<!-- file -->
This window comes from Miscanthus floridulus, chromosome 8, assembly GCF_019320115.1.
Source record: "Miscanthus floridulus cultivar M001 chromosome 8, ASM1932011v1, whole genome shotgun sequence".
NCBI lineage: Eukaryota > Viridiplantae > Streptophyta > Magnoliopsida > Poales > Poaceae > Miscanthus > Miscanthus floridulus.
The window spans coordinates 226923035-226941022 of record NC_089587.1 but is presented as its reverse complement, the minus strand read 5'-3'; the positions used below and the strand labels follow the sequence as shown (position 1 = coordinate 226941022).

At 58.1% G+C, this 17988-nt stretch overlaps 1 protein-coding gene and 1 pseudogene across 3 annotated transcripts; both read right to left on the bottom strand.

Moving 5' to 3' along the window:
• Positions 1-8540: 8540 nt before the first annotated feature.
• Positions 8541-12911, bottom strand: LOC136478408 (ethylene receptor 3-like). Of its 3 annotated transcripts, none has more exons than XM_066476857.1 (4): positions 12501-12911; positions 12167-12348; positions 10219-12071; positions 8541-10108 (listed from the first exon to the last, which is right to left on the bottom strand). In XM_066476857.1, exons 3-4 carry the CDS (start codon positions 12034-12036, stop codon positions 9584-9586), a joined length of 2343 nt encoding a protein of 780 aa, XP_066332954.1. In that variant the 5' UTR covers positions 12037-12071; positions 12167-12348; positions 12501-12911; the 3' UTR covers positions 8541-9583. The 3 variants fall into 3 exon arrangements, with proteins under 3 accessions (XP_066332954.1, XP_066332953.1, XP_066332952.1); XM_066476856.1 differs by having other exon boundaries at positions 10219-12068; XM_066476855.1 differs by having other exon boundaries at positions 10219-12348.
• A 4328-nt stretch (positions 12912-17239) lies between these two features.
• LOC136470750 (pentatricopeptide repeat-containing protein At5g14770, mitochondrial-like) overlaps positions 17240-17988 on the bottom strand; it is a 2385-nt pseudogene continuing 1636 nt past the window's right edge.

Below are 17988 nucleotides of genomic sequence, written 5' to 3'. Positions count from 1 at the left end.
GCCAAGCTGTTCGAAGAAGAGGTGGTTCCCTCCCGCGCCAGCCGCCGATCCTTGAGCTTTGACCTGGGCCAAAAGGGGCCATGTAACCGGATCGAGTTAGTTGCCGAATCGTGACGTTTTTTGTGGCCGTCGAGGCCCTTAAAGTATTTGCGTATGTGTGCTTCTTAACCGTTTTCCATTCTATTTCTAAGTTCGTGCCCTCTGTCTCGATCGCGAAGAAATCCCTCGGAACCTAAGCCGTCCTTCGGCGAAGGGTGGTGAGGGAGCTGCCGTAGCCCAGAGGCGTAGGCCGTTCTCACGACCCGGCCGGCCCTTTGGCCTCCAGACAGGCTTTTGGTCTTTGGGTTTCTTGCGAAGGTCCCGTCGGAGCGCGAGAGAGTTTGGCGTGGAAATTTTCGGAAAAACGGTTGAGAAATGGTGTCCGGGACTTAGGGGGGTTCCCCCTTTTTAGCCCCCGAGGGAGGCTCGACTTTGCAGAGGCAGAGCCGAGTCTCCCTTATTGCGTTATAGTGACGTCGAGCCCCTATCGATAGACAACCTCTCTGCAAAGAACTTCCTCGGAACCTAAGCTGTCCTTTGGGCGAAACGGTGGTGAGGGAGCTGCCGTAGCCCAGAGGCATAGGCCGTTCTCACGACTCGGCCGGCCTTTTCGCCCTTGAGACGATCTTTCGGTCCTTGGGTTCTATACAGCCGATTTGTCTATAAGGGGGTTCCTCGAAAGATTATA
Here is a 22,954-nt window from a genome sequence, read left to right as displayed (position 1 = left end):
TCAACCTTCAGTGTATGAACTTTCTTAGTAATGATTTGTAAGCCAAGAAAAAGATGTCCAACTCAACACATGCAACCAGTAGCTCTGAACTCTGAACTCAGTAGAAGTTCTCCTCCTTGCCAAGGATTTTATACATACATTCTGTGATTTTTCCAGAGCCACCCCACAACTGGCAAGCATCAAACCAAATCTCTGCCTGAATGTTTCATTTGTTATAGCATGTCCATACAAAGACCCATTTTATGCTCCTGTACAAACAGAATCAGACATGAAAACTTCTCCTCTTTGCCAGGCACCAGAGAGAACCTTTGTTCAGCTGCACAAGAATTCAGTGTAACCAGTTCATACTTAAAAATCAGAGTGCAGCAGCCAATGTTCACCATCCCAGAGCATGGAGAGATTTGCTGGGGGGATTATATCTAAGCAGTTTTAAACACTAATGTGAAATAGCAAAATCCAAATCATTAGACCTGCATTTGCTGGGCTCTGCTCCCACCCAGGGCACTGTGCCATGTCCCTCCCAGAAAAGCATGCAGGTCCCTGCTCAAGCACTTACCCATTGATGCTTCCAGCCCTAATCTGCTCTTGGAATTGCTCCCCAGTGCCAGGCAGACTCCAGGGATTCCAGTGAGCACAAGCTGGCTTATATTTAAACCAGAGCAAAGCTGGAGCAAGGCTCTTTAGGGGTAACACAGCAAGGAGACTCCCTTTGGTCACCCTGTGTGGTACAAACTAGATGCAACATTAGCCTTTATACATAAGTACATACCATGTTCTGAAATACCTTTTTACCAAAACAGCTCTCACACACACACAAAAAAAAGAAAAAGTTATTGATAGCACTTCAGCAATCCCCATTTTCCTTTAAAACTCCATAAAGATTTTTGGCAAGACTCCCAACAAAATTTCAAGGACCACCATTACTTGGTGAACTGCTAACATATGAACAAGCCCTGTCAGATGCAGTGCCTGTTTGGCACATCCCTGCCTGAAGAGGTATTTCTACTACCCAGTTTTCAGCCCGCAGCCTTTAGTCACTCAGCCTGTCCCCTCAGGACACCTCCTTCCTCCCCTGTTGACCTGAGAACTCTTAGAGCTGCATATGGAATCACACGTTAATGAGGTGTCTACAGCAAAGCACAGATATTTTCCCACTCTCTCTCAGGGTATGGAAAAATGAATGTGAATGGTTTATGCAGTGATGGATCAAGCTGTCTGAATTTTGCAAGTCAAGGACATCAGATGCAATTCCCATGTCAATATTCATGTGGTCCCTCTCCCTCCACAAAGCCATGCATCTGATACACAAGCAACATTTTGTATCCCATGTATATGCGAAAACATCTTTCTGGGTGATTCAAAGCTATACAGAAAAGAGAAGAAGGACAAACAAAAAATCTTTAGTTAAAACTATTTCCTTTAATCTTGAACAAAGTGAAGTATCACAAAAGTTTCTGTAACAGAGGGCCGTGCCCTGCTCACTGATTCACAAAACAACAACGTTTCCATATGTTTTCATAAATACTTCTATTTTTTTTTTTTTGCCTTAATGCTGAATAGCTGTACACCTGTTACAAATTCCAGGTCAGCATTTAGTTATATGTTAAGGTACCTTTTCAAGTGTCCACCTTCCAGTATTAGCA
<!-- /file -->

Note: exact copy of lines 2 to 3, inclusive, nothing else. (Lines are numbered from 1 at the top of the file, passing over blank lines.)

Source record: "Miscanthus floridulus cultivar M001 chromosome 8, ASM1932011v1, whole genome shotgun sequence".
NCBI lineage: Eukaryota > Viridiplantae > Streptophyta > Magnoliopsida > Poales > Poaceae > Miscanthus > Miscanthus floridulus.